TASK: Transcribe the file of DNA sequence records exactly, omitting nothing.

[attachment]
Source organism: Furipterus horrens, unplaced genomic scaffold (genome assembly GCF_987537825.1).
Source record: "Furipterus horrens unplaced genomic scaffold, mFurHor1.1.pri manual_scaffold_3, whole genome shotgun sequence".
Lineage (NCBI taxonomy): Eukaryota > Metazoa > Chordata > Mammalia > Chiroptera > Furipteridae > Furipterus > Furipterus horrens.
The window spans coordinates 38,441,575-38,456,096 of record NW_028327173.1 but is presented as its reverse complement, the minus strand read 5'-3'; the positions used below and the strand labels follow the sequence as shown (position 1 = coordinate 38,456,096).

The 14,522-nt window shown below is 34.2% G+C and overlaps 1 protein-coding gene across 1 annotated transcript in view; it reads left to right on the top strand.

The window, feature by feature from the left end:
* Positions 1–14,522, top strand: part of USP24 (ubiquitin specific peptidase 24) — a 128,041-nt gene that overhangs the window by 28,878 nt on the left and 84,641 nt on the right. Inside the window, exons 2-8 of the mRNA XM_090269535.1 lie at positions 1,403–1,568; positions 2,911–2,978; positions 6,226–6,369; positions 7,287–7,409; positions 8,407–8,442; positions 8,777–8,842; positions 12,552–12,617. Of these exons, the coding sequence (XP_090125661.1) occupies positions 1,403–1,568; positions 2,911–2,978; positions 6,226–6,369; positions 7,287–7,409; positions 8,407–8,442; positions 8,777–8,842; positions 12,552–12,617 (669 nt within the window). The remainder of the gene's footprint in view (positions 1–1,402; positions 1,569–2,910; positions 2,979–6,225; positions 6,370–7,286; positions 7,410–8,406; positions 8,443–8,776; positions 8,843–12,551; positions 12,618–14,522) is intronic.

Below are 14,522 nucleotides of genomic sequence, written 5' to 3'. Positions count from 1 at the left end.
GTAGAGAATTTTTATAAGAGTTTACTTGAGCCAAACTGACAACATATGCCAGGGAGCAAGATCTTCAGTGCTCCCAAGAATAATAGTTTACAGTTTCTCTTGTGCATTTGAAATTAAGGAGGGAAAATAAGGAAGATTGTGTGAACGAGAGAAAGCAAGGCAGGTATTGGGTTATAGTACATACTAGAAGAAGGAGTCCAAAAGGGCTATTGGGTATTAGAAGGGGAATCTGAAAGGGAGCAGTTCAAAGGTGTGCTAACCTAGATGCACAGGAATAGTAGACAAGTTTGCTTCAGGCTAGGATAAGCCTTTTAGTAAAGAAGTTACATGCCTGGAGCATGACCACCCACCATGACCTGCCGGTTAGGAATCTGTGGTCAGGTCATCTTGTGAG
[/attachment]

Source organism: Furipterus horrens, unplaced genomic scaffold (genome assembly GCF_987537825.1).
Source record: "Furipterus horrens unplaced genomic scaffold, mFurHor1.1.pri manual_scaffold_3, whole genome shotgun sequence".
Lineage (NCBI taxonomy): Eukaryota > Metazoa > Chordata > Mammalia > Chiroptera > Furipteridae > Furipterus > Furipterus horrens.
The window spans coordinates 38,441,575-38,456,096 of record NW_028327173.1 but is presented as its reverse complement, the minus strand read 5'-3'; the positions used below and the strand labels follow the sequence as shown (position 1 = coordinate 38,456,096).

The 14,522-nt window shown below is 34.2% G+C and overlaps 1 protein-coding gene across 1 annotated transcript in view; it reads left to right on the top strand.

The window, feature by feature from the left end:
* Positions 1–14,522, top strand: part of USP24 (ubiquitin specific peptidase 24) — a 128,041-nt gene that overhangs the window by 28,878 nt on the left and 84,641 nt on the right. Inside the window, exons 2-8 of the mRNA XM_090269535.1 lie at positions 1,403–1,568; positions 2,911–2,978; positions 6,226–6,369; positions 7,287–7,409; positions 8,407–8,442; positions 8,777–8,842; positions 12,552–12,617. Of these exons, the coding sequence (XP_090125661.1) occupies positions 1,403–1,568; positions 2,911–2,978; positions 6,226–6,369; positions 7,287–7,409; positions 8,407–8,442; positions 8,777–8,842; positions 12,552–12,617 (669 nt within the window). The remainder of the gene's footprint in view (positions 1–1,402; positions 1,569–2,910; positions 2,979–6,225; positions 6,370–7,286; positions 7,410–8,406; positions 8,443–8,776; positions 8,843–12,551; positions 12,618–14,522) is intronic.

Below are 14,522 nucleotides of genomic sequence, written 5' to 3'. Positions count from 1 at the left end.
GTAGAGAATTTTTATAAGAGTTTACTTGAGCCAAACTGACAACATATGCCAGGGAGCAAGATCTTCAGTGCTCCCAAGAATAATAGTTTACAGTTTCTCTTGTGCATTTGAAATTAAGGAGGGAAAATAAGGAAGATTGTGTGAACGAGAGAAAGCAAGGCAGGTATTGGGTTATAGTACATACTAGAAGAAGGAGTCCAAAAGGGCTATTGGGTATTAGAAGGGGAATCTGAAAGGGAGCAGTTCAAAGGTGTGCTAACCTAGATGCACAGGAATAGTAGACAAGTTTGCTTCAGGCTAGGATAAGCCTTTTAGTAAAGAAGTTACATGCCTGGAGCATGACCACCCACCATGACCTGCCGGTTAGGAATCTGTGGTCAGGTCATCTTGTGAG